Louisville’s The Healing Place is adding room for 176 more people to be treated for drug addiction. The recovery center has been routinely turning away 300 to 400 people a month who are looking for help.

“I’m not sure where they go,” said Douglas Scott, director of giving at The Healing Place. “The Healing Place is someone’s best last chance. I think some of them are going out there and dying because they don’t have an opportunity for a solution.”

The project will take two years to complete but the center will remain fully-functional during construction.

It’s been a long road to raising the needed funds for the expansion. In 2014, The Healing Place announced a $29 million campaign to expand the men’s campus — $1.6 million of that has come from state and local government funding. Scott said there’s $8 million left to be raised.

The facility’s expansion comes amid a growing opioid epidemic in Kentucky. A total of 1,248 people died of drug overdoses in 2015, an increase from 1,088 overdoses in 2014, according to a report from the Kentucky Office of Drug Control Policy.

Sylvester Howell graduated from The Healing Place in October after six months in the program. His stay included 5 a.m. wake-up calls every day, numerous classes on addiction and Alcoholics Anonymous meetings. While there, Howell also cleaned floors, painted walls and worked security.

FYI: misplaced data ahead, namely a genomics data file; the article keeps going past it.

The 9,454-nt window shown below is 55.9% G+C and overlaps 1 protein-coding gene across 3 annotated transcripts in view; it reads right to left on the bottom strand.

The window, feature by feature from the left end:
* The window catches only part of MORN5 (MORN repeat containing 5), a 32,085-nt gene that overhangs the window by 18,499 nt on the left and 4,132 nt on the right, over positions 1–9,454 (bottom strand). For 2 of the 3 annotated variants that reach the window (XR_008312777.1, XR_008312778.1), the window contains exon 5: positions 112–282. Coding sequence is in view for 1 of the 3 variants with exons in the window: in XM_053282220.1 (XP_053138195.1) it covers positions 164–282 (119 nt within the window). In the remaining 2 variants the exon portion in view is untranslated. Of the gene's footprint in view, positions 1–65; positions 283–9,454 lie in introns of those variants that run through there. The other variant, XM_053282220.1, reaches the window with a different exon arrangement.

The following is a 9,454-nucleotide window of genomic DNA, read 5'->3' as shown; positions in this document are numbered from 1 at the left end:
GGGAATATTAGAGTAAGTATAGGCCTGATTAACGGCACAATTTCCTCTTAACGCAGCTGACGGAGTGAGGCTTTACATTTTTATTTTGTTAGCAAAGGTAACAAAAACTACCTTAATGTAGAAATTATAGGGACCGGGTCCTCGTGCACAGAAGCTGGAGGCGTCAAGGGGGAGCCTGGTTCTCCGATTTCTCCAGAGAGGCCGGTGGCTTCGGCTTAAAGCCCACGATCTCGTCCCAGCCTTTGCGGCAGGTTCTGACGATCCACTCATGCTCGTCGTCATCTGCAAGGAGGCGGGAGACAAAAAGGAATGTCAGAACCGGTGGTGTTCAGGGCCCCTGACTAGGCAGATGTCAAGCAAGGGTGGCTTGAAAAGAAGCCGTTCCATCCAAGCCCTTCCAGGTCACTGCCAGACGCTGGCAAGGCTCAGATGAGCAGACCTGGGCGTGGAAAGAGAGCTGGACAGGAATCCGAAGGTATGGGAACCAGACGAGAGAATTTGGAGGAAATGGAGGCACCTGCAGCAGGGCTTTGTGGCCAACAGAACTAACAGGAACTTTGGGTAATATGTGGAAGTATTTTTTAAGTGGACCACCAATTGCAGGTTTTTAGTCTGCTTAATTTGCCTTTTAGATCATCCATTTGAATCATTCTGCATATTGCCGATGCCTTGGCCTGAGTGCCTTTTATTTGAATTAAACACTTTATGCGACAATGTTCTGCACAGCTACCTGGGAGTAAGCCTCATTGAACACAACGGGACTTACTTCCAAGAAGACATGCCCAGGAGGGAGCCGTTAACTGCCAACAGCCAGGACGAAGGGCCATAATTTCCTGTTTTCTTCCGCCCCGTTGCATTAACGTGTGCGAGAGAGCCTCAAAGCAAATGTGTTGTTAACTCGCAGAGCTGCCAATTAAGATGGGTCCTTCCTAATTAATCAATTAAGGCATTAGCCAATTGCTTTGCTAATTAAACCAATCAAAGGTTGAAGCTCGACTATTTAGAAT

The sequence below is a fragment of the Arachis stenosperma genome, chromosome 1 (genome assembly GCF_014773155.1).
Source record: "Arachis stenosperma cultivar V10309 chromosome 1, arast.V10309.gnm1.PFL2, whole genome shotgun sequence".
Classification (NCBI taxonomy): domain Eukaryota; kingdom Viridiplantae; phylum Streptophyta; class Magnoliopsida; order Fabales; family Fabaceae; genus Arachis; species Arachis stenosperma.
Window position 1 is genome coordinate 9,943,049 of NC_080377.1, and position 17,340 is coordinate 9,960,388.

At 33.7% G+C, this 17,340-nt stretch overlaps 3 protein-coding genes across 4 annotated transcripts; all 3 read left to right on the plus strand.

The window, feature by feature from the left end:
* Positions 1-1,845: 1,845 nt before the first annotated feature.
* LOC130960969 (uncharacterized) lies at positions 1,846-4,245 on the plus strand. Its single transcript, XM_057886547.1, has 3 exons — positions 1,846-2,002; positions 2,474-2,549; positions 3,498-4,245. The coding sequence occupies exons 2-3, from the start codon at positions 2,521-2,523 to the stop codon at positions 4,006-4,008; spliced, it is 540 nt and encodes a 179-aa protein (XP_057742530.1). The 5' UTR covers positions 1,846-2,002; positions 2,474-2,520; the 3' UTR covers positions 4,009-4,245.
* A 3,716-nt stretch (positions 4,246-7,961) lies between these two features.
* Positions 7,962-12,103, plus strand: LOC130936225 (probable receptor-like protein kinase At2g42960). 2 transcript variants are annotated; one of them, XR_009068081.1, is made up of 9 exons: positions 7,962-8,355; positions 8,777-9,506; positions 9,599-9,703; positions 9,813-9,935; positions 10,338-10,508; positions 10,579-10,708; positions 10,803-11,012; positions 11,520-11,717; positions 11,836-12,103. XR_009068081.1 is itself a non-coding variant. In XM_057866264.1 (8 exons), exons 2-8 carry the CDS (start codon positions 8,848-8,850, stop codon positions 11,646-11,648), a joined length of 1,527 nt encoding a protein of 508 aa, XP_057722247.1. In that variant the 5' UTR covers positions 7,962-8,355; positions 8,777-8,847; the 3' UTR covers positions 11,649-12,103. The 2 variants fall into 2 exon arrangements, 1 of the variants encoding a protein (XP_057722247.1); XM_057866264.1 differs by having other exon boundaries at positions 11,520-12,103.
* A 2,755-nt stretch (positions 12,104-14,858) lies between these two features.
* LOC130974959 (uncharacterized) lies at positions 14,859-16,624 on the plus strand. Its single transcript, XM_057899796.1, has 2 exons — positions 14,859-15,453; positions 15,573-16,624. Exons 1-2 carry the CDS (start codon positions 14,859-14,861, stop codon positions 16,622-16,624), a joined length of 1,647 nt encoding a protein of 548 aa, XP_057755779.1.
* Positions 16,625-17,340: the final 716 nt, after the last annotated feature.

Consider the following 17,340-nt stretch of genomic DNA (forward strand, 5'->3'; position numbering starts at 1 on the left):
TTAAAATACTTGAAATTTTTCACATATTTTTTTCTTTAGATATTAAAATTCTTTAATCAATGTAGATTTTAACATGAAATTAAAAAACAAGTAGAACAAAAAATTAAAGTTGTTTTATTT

Howell is from Richmond, Virginia. He decided to enter into treatment after first visiting his brother at the facility. Howell had been fired from his job as a fireman after testing positive on a drug test.

His family life was falling apart.

“They gave me a 30-day notice, ‘you’re going to take a drug test,’ and two days before the drug test, I went to alcohol and drugs,” he said. “This program let me know why [I did that].”

Howell said he’s excited for the Healing Place expansion because of the potential to help more people. He’s now enrolled in the community-based program. He comes back to mentor others and work on his own recovery. Howell said he plans on returning to Richmond in a year.

“My favorite job is helping another alcoholic to recovery,” he said. “I still believe in coming back and giving back to the program. I’m here to give back to the guys who just have a day to show them the program works if you work it.”

For now, Howell has a job working for Time Warner and has his own place in Louisville. His wife, children and grandchildren are coming to visit him over Christmas to see the place that has helped him and many others.


Lisa Gillespie is WFPL's Health and Innovation Reporter.